Get the interface working for you.
Expression Web was designed to offer all the features you need to create Web sites. You’ll find a wide range of toolbars, task panes, and dialogs, and you can completely customize the interface to best suit the way you like to work.
Here are five ways to make Expression Web work better for you.
1. You can open and close task panes using the Task Panes menu. Just select the name of the task pane you want to open. Select the name again to close it. Open task panes are indicated by the check mark next to the task pane name in the Task Pane menu.
2. You can open and close toolbars by choosing View > Toolbars > and then selecting the name of the toolbar you wish to display. Toolbars can be docked at the top of the screen or they can float and be moved anywhere on the screen.
3. You change preference settings by choosing Tools > Application Options or by choosing Tools > Page Editor Options. You’ll find a more preference options that are specific to each site you work on when you choose Site > Site Settings.
4. You can view the code behind your page by choosing the Code button at the bottom of the work area. You can also use Split screen to view the code and the design view simultaneously. The Design option hides the code from view.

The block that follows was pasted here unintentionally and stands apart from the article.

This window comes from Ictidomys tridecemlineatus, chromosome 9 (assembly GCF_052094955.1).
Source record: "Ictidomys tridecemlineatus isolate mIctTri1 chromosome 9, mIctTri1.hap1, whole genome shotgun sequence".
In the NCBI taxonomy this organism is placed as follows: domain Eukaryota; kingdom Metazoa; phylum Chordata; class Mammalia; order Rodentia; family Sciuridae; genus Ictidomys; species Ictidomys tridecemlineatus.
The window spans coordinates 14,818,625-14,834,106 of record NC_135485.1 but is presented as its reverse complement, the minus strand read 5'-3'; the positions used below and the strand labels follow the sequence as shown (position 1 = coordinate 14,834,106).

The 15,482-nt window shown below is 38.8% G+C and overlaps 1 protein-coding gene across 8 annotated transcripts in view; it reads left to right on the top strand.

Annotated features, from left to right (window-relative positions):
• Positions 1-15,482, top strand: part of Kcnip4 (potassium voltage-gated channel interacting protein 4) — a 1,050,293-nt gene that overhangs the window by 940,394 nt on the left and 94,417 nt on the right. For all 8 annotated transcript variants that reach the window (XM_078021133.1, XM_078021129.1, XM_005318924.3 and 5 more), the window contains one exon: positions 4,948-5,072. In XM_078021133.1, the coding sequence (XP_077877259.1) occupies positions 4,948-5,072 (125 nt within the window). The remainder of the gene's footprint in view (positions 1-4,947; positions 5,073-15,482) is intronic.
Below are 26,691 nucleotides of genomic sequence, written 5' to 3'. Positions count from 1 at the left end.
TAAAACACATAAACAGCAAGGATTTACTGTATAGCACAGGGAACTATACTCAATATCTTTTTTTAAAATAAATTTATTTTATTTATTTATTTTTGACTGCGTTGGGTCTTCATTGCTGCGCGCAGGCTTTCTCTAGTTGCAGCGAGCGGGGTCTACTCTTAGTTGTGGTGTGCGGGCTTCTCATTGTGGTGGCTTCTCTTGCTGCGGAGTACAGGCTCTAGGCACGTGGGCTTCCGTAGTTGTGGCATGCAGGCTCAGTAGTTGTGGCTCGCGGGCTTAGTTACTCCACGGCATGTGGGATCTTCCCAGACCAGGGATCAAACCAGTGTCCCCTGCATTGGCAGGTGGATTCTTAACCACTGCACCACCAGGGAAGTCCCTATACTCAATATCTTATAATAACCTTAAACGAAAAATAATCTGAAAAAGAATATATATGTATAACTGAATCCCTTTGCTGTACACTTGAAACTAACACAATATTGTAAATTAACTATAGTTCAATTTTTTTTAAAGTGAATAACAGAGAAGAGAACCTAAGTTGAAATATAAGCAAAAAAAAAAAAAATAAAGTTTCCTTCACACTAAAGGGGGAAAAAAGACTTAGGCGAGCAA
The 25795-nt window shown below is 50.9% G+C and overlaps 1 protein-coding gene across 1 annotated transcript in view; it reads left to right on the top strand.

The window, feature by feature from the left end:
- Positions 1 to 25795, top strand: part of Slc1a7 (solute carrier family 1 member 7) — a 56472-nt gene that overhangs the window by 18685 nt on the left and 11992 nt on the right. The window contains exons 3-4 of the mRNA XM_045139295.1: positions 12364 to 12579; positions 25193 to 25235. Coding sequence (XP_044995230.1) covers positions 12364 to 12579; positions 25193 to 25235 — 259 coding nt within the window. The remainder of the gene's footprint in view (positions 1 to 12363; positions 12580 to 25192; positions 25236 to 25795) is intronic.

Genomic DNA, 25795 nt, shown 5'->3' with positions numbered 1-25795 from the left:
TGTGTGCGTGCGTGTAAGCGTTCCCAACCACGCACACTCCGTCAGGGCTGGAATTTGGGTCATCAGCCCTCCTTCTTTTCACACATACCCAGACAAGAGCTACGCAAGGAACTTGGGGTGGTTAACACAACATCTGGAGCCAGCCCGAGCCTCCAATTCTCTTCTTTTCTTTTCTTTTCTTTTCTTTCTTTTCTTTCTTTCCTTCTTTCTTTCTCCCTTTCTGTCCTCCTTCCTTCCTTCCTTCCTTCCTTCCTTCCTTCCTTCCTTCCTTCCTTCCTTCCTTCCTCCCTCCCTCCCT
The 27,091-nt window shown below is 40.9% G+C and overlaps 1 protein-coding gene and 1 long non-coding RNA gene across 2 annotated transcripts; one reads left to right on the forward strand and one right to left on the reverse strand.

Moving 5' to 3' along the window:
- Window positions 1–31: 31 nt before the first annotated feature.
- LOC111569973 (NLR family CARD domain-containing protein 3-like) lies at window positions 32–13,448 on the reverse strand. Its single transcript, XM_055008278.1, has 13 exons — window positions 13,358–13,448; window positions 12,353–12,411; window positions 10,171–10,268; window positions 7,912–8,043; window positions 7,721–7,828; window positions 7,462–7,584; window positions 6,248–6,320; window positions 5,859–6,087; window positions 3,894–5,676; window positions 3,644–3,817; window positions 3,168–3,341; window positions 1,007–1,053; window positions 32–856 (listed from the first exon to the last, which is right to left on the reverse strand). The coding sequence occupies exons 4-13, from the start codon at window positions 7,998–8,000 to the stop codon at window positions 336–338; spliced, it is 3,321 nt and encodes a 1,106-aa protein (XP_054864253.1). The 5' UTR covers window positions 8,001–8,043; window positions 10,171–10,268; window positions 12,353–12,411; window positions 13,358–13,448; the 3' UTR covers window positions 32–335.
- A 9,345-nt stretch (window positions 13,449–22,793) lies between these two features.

5. If you want to create more space for your design work, you can move all of your task panes to one side to expand your work area by clicking and dragging each open task pane from one side of the screen to the other.
Training Video: How to publish a Web site with Expression Web
A sample of the video instructions in Janine Warner’s Expression Web training video( works for Expression Web 3.0 and 2.0)
What students say…
“Janine you are an AMAZING instructor! I’d never created a webpage before your Total Training Videos. A year later, I have an award winning webpage. Thanks a million.
I work with a graphic designer who taught webpage design… now he comes to me with his questions. I so enjoyed your DVDs and appreciate all the little extra tips that make designing so much better.”
— Walt Matzke
Grand Rapids, Michigan